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In Space, No One Will Hear Star Wars Fans’ Scream: Why the Alien Franchise needs to Lead Science Fiction filmmaking

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WARNING: SPOILERS FOR ALIEN: COVENANT AHEAD

Following the release of Alien: Covenant and Ridley Scott’s assertion that he’d like to continue building this franchise, it would seem to take precedence, to discuss the future of said film series and its direction. For those who have not read my review, I believe Scott is taking the Alien brand in the right direction: injecting the philosophical notions of Prometheus into a science-fiction horror akin to Alien has reinvigorated my interest in a franchise that seemed to lose its way following the action-thriller rejig of Cameron’s Aliens. However, despite its success, I think what is most important is how Alien: Covenant shows a director working with real ambition, in a time where repetition appears to be the status quo for all studio cinematic input.

And yet, while this delivery of originality is refreshing, it has still yet to match the behemoth that is the Star Wars saga. From The Force Awakens’ record-breaking release, to Rogue One’s standalone thrills, Kathleen Kennedy and co. have seemingly quarantined off the megabucks from any competing franchise: how could Scott’s mind-boggling space-horror odyssey compete with lightsabres and light side/dark side dialectics?

Now what I am about to say will seem like blasphemy to the majority of filmgoers out there, and as a fan of Star Wars myself, I do struggle to fully assert my dictations. However, I must speak my mind: I believe Ridley Scott and his Alien have more to offer spectators than that beloved franchise borne from the mind of George Lucas.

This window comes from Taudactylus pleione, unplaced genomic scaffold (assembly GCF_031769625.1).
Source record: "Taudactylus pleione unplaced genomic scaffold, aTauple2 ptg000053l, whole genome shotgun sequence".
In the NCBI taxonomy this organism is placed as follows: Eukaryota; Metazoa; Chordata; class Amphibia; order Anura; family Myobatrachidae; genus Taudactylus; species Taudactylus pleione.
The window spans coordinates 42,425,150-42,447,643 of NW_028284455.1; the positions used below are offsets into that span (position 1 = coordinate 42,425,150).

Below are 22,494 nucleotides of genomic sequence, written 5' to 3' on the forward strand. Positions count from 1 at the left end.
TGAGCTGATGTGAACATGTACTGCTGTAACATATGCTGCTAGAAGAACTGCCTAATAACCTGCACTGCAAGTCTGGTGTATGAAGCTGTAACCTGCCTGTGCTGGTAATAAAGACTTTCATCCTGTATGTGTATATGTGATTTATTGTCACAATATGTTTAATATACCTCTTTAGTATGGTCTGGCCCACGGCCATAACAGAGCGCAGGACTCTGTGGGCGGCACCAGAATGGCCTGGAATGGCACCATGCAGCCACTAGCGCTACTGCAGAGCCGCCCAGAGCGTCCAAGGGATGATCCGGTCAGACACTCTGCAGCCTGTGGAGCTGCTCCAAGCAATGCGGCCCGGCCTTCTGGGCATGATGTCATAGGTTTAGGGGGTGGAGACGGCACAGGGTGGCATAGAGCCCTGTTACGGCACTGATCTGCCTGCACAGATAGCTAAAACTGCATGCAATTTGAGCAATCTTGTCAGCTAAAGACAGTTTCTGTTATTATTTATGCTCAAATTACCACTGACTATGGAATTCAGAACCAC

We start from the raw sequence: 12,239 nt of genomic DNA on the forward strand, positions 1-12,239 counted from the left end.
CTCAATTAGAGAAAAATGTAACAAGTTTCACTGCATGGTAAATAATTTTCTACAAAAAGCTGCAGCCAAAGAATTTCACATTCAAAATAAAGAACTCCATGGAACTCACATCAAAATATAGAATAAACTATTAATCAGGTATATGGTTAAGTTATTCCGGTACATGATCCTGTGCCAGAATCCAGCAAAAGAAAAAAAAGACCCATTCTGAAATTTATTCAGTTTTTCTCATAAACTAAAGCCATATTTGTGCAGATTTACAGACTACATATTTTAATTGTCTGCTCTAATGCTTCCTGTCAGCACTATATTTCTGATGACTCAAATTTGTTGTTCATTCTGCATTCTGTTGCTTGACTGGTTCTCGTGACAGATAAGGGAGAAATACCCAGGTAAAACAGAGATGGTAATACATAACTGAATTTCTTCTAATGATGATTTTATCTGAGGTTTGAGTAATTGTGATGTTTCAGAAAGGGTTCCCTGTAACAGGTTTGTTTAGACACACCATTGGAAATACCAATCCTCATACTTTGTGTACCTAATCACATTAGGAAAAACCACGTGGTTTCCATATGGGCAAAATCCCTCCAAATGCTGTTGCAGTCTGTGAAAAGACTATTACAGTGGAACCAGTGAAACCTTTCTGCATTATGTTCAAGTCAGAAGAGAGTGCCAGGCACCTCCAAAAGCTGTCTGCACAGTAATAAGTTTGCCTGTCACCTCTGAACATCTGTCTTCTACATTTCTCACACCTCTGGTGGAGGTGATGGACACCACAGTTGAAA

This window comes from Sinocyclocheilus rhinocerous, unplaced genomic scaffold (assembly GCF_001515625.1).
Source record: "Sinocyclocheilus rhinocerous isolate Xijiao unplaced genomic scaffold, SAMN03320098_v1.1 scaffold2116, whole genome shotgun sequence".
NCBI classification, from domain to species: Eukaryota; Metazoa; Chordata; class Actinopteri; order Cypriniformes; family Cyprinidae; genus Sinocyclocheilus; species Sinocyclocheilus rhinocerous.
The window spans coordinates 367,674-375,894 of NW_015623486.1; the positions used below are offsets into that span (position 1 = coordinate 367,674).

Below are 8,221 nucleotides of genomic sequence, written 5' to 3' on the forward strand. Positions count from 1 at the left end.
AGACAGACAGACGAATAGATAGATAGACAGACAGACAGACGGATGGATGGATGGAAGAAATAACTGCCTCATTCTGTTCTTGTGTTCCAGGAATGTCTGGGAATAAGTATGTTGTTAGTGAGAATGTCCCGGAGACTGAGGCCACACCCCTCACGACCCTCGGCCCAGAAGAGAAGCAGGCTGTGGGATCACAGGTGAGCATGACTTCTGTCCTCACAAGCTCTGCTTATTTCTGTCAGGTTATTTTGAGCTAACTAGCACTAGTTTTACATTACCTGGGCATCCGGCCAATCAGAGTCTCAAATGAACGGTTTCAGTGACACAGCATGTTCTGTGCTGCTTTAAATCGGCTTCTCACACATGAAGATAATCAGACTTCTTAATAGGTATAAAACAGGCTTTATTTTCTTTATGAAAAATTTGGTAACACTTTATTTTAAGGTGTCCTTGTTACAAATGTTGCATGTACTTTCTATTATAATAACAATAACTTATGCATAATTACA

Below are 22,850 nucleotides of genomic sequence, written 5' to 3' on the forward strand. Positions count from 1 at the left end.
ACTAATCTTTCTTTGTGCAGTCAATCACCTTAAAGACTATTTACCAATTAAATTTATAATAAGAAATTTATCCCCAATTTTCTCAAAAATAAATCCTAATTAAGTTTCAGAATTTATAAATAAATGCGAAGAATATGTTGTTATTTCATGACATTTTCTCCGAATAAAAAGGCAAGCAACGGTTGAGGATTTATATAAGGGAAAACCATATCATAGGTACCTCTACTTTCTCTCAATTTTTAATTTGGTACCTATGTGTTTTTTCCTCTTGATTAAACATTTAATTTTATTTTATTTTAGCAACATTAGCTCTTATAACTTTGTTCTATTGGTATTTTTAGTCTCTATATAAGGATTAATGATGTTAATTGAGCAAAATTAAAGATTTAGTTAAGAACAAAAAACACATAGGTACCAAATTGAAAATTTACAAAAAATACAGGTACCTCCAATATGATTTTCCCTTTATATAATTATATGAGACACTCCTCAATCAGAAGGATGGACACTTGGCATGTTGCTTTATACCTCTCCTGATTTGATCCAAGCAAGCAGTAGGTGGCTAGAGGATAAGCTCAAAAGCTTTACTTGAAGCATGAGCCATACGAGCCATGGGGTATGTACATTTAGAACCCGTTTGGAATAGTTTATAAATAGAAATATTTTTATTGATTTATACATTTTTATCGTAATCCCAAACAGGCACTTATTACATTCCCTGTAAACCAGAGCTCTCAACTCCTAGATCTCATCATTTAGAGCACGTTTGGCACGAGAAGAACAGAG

Hear me out. At the end of the day, Star Wars will never stop being a beloved property. Starting from sweet nothings, Lucas’ original space opera took the world by storm, even as far as to garner that very rare of things: a Best Picture nomination. From there, it blossomed into a multi-million dollar mass of entertainment, spawning off a vast array of merchandise, from figurines to spin-off novellas.

However, I believe with the recent deposal of Lucas from his supreme position as head of Lucasfilm, Star Wars is taking a step in the wrong direction: it has only taken the ‘multi-million dollar’ into consideration, all but ignoring the original space opera, except for the purposes of filling out more dollar notes.